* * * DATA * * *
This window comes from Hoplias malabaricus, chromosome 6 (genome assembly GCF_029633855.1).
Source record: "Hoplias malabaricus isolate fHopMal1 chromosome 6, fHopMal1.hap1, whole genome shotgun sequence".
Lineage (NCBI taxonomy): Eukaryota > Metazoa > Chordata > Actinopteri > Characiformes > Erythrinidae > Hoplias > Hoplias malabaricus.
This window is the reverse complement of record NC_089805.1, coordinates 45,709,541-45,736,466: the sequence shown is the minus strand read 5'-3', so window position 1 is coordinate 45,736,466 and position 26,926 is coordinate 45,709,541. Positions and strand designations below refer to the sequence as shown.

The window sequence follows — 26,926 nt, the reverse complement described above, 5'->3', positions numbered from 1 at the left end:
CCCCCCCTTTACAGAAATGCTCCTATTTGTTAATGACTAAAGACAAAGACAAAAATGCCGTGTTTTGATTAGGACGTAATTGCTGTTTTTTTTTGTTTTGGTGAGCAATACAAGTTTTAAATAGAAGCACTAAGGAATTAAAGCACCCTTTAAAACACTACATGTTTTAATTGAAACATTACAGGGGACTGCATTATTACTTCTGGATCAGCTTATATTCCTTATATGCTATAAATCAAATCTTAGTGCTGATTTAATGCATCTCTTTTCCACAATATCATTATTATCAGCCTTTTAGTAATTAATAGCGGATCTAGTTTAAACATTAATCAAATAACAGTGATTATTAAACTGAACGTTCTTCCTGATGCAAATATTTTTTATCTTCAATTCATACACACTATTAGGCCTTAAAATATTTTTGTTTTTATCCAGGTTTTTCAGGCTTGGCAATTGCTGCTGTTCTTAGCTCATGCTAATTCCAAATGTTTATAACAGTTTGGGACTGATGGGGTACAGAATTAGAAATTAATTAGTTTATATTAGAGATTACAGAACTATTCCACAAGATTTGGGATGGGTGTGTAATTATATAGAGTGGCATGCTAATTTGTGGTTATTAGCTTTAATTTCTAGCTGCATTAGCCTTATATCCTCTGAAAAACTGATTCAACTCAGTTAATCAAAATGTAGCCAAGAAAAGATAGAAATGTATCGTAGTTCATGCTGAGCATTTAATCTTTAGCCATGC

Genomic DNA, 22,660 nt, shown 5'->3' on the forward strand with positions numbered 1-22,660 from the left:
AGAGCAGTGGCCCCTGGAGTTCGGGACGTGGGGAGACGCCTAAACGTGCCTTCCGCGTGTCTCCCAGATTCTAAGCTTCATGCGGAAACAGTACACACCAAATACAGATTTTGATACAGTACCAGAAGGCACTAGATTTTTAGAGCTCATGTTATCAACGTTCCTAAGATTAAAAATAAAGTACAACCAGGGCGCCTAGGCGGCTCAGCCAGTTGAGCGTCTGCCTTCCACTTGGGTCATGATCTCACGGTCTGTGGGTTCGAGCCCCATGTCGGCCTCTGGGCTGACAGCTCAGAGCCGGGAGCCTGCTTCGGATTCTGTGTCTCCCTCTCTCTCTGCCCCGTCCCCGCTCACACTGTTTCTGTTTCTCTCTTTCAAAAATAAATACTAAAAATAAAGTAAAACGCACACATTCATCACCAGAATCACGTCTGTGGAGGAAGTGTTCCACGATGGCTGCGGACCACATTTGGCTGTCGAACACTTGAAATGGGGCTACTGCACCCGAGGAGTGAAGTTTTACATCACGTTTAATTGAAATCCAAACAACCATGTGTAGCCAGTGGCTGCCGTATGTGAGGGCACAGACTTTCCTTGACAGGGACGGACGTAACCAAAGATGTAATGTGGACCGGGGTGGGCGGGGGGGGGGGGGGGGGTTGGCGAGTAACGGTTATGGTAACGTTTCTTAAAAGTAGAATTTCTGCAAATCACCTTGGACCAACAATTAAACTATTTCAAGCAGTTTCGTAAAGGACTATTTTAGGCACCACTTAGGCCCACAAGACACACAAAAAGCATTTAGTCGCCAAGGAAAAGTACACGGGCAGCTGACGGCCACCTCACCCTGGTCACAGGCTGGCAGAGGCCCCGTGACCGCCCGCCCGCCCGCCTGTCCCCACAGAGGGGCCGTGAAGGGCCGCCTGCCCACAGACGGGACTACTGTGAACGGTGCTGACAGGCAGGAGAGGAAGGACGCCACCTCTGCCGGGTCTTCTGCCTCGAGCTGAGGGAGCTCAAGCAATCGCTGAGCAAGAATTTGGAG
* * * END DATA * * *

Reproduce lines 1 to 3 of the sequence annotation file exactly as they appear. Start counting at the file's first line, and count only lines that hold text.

This window comes from Hoplias malabaricus, chromosome 6 (genome assembly GCF_029633855.1).
Source record: "Hoplias malabaricus isolate fHopMal1 chromosome 6, fHopMal1.hap1, whole genome shotgun sequence".
Lineage (NCBI taxonomy): Eukaryota > Metazoa > Chordata > Actinopteri > Characiformes > Erythrinidae > Hoplias > Hoplias malabaricus.